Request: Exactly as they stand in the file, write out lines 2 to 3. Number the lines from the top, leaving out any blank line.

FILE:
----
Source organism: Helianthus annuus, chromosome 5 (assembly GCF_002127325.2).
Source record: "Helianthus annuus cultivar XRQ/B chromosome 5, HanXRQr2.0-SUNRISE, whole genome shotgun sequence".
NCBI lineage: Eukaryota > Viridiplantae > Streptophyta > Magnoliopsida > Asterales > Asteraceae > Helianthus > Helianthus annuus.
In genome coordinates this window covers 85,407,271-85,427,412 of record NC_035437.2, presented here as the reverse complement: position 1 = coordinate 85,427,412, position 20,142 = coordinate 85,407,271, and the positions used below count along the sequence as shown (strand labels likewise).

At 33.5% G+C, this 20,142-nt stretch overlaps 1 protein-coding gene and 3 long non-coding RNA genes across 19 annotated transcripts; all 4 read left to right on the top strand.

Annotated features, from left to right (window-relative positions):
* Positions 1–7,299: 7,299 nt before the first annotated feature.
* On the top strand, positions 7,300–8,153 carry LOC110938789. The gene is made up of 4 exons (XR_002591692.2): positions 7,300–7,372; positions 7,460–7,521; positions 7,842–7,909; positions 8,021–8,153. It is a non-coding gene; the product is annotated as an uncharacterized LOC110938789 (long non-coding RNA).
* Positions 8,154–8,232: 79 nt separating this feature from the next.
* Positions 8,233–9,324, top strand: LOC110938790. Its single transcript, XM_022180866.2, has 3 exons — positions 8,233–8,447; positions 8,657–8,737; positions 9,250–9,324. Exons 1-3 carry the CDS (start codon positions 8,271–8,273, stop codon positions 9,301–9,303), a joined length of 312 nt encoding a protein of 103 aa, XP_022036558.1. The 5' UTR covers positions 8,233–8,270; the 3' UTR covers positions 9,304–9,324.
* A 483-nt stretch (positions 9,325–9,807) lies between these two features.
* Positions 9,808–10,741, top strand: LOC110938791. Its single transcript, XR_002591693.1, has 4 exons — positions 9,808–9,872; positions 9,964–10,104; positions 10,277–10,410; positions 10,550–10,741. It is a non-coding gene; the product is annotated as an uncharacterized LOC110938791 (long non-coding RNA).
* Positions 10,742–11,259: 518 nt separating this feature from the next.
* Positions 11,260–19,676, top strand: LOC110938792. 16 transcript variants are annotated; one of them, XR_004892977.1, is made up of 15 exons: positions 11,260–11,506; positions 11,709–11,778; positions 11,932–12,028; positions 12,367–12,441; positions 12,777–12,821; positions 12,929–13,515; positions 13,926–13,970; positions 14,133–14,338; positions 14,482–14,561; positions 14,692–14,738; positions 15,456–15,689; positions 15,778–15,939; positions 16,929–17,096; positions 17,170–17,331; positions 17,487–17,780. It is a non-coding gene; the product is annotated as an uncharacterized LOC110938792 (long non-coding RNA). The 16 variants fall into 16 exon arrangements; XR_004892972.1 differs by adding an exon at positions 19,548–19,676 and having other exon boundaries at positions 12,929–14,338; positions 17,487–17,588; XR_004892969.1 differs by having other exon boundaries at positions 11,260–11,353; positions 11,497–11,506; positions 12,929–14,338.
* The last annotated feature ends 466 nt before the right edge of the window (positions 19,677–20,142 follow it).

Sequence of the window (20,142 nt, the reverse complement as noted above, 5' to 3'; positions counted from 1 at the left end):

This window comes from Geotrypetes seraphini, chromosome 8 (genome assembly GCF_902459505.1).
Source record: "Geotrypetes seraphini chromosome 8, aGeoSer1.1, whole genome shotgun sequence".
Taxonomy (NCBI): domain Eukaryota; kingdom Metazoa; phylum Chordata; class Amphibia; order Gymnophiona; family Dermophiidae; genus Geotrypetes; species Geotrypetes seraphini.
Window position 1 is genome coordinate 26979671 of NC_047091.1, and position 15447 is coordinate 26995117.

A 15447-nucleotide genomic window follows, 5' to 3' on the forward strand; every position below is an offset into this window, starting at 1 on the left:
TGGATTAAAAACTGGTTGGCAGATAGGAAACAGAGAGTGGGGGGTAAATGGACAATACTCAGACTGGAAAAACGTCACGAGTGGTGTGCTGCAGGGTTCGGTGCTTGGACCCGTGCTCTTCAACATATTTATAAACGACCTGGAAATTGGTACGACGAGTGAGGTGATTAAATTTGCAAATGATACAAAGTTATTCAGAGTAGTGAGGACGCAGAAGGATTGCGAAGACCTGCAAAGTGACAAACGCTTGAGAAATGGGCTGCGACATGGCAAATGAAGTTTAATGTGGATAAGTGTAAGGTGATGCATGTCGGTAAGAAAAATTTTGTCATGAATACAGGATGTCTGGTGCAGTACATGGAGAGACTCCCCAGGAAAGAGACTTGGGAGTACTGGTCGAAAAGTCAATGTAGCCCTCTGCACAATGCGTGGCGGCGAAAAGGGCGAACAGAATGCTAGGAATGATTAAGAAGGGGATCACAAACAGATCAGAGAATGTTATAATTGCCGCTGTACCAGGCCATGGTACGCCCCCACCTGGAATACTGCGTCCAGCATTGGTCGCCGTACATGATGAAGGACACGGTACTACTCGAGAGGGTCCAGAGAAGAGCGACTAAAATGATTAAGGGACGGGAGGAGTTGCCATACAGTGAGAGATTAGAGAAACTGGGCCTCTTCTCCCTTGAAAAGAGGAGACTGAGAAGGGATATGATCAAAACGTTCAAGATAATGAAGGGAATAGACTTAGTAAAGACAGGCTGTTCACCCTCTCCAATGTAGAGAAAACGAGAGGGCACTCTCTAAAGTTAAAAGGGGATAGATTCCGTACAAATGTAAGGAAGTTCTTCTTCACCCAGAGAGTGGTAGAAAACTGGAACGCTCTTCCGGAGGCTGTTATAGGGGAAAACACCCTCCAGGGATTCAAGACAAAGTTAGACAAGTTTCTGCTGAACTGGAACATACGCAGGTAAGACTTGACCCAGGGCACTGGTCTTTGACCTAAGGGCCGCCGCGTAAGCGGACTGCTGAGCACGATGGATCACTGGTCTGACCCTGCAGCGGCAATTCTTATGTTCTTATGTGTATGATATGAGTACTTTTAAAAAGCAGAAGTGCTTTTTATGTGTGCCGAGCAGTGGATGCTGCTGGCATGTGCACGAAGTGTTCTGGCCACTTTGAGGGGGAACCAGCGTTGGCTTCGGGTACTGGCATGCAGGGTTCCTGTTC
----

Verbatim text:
Source record: "Helianthus annuus cultivar XRQ/B chromosome 5, HanXRQr2.0-SUNRISE, whole genome shotgun sequence".
NCBI lineage: Eukaryota > Viridiplantae > Streptophyta > Magnoliopsida > Asterales > Asteraceae > Helianthus > Helianthus annuus.